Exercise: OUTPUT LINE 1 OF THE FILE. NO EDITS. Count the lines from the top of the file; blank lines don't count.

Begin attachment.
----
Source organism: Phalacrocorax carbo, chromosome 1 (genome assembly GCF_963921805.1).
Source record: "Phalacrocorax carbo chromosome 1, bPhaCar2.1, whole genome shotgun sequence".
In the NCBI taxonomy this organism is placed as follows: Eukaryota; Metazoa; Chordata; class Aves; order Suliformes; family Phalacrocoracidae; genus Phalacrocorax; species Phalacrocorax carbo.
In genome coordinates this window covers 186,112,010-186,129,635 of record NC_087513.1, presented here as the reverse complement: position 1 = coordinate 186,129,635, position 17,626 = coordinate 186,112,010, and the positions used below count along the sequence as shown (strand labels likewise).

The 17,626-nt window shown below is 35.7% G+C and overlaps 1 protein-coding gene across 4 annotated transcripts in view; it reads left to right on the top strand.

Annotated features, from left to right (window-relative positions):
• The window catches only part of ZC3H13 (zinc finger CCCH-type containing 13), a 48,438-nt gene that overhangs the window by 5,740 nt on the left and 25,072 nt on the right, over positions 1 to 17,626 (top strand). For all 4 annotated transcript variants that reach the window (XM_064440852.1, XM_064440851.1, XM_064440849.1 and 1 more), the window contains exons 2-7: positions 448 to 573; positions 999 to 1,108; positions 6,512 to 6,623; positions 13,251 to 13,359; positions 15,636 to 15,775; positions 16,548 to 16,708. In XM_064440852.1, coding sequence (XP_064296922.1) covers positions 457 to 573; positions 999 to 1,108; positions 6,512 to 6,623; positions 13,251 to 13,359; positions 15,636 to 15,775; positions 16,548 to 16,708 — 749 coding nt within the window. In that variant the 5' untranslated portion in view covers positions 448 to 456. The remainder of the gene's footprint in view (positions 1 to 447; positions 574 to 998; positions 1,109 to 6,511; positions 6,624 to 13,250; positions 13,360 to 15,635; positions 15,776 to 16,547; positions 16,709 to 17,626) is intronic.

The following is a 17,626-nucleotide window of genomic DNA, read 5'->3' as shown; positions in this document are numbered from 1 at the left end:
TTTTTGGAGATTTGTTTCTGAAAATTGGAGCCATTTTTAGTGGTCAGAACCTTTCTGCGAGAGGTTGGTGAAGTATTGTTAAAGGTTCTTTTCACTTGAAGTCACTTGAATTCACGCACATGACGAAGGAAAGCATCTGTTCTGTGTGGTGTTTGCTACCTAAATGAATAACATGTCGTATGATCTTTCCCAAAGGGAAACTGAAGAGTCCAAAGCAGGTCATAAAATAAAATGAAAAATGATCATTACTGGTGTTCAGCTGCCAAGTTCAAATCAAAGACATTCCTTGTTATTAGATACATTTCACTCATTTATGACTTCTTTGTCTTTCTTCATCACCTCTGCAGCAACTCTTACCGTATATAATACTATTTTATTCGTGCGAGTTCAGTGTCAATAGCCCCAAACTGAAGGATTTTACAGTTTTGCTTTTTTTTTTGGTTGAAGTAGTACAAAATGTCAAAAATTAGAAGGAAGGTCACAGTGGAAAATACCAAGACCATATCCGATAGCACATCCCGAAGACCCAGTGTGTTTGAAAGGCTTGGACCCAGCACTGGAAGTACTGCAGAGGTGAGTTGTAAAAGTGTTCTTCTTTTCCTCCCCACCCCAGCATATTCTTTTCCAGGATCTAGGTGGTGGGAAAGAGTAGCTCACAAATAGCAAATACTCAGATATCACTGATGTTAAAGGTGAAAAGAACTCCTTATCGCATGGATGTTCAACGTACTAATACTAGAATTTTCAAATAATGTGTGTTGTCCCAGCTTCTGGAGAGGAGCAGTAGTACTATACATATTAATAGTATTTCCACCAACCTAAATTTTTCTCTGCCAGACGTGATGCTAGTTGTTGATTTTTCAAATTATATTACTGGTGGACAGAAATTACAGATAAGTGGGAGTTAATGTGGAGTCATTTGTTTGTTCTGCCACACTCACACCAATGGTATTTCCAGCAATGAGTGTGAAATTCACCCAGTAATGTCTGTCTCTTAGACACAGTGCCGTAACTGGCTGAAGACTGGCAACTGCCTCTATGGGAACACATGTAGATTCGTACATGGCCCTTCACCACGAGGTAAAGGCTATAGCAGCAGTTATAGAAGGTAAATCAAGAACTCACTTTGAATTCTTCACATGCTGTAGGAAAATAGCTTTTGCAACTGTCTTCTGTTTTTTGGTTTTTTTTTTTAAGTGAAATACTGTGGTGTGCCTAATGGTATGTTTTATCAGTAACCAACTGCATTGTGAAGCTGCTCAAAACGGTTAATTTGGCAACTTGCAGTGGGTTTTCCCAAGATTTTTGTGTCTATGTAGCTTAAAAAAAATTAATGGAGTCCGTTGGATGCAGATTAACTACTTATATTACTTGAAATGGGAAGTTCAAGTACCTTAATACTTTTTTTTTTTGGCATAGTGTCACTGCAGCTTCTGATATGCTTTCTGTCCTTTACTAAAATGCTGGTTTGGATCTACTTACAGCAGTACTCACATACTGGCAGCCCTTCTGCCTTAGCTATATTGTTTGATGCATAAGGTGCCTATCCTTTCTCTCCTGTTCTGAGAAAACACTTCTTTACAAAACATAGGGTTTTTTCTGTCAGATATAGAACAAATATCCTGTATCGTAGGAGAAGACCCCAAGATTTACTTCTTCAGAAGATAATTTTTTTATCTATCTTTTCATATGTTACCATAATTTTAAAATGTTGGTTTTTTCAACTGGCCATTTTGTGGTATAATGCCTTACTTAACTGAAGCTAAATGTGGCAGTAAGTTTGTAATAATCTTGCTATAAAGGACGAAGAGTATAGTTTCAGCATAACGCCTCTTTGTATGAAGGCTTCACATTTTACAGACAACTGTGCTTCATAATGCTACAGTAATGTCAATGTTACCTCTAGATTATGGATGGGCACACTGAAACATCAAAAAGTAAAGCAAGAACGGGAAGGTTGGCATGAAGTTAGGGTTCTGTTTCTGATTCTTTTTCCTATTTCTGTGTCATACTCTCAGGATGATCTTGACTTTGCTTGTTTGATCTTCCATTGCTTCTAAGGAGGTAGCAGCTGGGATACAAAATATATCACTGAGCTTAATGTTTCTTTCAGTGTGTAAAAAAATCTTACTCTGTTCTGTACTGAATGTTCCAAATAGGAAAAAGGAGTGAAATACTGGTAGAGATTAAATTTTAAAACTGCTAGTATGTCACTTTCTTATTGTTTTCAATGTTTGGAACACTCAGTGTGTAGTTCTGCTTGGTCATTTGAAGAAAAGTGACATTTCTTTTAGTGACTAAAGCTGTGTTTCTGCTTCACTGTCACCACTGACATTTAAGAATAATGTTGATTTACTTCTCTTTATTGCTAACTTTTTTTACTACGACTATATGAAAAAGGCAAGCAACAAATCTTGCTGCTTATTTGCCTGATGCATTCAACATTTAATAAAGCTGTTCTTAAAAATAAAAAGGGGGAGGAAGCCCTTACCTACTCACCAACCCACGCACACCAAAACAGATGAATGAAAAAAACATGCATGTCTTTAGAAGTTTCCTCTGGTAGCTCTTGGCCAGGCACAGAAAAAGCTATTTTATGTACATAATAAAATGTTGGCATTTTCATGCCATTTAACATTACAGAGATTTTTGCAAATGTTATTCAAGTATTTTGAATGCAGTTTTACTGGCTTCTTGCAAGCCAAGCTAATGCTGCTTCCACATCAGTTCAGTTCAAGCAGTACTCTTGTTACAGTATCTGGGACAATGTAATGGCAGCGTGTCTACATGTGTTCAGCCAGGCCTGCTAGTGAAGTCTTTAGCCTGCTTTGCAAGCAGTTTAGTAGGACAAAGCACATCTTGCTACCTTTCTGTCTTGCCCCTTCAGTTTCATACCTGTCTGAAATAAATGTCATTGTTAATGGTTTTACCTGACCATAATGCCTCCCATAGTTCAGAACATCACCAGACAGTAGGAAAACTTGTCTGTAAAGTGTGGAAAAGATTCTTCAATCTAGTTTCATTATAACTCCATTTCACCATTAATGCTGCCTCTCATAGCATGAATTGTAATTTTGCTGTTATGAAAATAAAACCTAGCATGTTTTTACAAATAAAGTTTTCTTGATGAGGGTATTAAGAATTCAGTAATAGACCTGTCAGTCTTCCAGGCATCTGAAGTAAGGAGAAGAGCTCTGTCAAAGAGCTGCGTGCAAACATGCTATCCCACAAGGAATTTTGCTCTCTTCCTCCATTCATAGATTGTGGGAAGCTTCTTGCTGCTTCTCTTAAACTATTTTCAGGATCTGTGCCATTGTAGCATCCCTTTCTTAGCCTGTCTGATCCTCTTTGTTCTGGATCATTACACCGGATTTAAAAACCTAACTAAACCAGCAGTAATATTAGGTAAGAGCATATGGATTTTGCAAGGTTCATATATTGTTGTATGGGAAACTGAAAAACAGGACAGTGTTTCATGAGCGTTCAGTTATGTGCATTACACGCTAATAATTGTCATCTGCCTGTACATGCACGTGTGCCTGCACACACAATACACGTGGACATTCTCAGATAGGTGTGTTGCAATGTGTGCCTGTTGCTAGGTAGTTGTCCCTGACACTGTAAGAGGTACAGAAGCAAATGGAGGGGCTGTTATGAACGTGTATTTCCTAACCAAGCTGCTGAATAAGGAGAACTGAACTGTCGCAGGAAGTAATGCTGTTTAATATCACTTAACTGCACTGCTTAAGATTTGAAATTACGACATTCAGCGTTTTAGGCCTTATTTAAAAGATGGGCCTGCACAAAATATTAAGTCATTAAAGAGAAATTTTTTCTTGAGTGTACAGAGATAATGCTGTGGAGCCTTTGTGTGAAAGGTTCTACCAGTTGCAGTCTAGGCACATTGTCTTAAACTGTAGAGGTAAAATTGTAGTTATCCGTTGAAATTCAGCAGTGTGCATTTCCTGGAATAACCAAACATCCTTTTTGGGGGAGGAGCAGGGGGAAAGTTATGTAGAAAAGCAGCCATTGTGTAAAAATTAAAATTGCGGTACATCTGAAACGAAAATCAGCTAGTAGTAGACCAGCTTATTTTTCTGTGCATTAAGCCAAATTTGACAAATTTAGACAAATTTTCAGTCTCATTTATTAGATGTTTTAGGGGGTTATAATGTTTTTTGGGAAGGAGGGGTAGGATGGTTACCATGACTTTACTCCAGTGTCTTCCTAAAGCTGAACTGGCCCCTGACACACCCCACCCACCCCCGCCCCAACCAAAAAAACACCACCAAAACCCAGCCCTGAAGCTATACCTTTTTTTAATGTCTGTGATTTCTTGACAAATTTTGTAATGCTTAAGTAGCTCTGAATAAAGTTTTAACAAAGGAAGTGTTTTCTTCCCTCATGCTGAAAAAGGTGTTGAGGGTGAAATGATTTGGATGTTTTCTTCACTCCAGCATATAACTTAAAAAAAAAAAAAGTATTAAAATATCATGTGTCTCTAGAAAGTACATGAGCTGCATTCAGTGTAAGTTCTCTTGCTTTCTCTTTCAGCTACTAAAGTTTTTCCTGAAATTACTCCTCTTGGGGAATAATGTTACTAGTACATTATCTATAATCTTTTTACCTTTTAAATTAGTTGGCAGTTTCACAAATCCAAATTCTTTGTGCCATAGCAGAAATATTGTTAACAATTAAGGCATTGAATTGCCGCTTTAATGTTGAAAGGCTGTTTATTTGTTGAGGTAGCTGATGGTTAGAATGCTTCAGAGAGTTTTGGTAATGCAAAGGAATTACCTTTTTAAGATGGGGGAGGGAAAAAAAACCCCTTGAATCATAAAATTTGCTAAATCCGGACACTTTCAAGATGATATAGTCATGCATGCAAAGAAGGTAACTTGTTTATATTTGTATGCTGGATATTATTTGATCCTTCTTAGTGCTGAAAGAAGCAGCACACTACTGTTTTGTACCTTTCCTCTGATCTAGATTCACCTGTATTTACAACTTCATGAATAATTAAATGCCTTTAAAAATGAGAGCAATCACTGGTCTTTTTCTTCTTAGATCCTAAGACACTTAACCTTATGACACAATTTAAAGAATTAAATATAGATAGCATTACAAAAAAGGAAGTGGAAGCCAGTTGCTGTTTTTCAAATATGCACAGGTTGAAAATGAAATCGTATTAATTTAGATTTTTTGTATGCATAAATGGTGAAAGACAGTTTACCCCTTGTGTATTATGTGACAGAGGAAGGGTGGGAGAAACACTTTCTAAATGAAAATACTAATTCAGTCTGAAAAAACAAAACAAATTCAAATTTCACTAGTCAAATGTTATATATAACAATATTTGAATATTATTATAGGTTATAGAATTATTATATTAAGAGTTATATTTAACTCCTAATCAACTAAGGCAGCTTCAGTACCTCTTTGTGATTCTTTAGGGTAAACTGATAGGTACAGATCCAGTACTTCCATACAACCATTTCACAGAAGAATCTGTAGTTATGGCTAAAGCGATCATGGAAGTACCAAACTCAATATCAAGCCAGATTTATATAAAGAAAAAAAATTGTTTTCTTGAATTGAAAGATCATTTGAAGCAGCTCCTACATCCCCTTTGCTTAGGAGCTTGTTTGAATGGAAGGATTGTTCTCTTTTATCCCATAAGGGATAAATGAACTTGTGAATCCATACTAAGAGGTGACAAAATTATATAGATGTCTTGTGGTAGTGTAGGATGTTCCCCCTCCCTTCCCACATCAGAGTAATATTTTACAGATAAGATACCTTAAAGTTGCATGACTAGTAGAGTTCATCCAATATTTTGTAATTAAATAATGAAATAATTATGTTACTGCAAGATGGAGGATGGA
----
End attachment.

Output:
Source organism: Phalacrocorax carbo, chromosome 1 (genome assembly GCF_963921805.1).